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Cat "crisis" in UK
The RSPCA has warned of a cat crisis in the UK with its own rehoming centres at full capacity. Its says more cats are coming in and less are being rehomed.
The RSPCA has warned of a cat crisis in the UK with its own rehoming centres at full capacity. Its says more cats are coming in and less are being rehomed.

RSPCA report launched at BSAVA congress

The number of homeless cats in the UK has reached "crisis point" according to the RSPCA which is calling for veterinary practices to promote the neutering of kittens at four months of age.

In a new report, Tackling the Cat Crisis, which has been launched at the BSAVA congress, the RSPCA reveals it is taking in more cats than ever before – and that fewer people are adopting them.

In 2010, the organisation took in 29,269 cats – that figure grew by nearly eight per cent in two years, with the RSPCA taking in 31,556 felines in 2012.

During the same period the number of cats being rehomed decreased by around 10 per cent –  33,151 cats were rehomed in 2010, compared to 29,556 in 2012.

The RSPCA is full to capacity and at the end of 2013 had to rely on private boarding to home 30 per cent of the unwanted and abandoned cats in its care.

The cost of boarding meanwhile has risen from £1.9 million in 2010 to £2.45 million in 2013.

The cat population in the UK is estimated to be between 9.5 million and 11.6 million with 24 per cent of the adult population owning cats. Seventy-five per cent of the UK’s cat population are acquired as kittens, meaning that the market for rescue cats is already small.

RSPCA Chief Veterinary Officer James Yeates said: “The answer to the cat crisis lies in loving cat owners neutering their cats before they can get pregnant.

"Sadly one of the consequences of not neutering your cat means more and more cats are being brought into rescue centres as there is a shortage of available good homes for them.

"Our centres are now at crisis point with an increasing number of cats coming in to our care.”

Research found that many owners are delaying neutering because they incorrectly believe that cats should have one litter before they are neutered.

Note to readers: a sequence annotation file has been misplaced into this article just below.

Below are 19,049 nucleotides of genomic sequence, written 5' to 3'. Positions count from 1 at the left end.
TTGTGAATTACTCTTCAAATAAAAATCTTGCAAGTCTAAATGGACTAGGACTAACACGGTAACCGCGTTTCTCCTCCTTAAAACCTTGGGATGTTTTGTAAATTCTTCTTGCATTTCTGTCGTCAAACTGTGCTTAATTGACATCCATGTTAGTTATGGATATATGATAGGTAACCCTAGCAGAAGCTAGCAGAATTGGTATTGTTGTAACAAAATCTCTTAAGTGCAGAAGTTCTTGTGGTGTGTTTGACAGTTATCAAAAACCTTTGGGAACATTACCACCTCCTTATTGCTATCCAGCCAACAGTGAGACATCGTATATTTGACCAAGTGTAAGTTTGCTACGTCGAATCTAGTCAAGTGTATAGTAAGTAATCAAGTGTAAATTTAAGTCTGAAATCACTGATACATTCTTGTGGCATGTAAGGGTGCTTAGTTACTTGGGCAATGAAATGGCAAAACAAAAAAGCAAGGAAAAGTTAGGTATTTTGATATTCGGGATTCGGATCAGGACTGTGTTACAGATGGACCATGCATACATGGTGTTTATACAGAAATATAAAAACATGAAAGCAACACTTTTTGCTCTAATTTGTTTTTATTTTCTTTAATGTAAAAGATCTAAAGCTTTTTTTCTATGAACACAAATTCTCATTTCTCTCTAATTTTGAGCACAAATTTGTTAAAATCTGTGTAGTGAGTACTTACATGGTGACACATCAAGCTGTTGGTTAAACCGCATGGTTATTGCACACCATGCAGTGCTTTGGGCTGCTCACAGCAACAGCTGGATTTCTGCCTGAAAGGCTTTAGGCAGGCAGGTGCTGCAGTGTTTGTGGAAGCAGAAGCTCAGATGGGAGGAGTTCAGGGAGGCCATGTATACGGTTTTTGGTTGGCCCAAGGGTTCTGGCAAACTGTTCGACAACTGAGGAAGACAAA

It also found that 85 per cent of litters are unplanned - as a result of owners being confused about when they should neuter their cats.

Cats can reach sexual maturity at around four months old, yet the traditional age for neutering is six months old.

The RSPCA and other animal welfare organisations are calling on more veterinary surgeons to practise and promote neutering at four months of age to prevent unplanned litters.

Neutering at four months of age is supported by the British Veterinary Association and the British Small Animal Veterinary Association.

A PDF of the report is available at

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Cats Protection launches Christmas animation

News Story 1
 Leading feline charity Cats Protection has launched a heartwarming Christmas animation to raise awareness of the important work it does. The animation is based on a true story of a kitten that went missing earlier this year. Freezing cold and hungry, the kitten was dumped in a box on a roadside and somehow became separated from her brother and sisters.

Thankfully there is a happy end to this tail, and Libby - now named Misty - was eventually reunited with her littermates. Misty’s owner, Amy Smith, said: “Misty has settled amazingly well into our home, she has found a best friend in my daughter Lily and likes to follow her around the house. She also loves to chase bugs in the garden. We feel very lucky to have her.” 

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News Shorts
WSAVA launches certificate programme focusing on companion animals in One Health

The first certificate programme focusing specifically on the role of companion animals in One Health has been launched by the One Health Committee (OHC) of the World Small Animal Veterinary Association (WSAVA).

The online programme, which is free of charge for WSAVA members, has been developed in recognition of the growing impact of companion animals in human society. Pet ownership is becoming more popular globally, and this has increased the implications for One Health, regarding the human-companion animal bond. The WSAVA OHC hopes that this course will bridge the knowledge gap between veterinary surgeons and human physicians. New modules are being added weekly, with a total of 20 modules expected to be available by early 2020.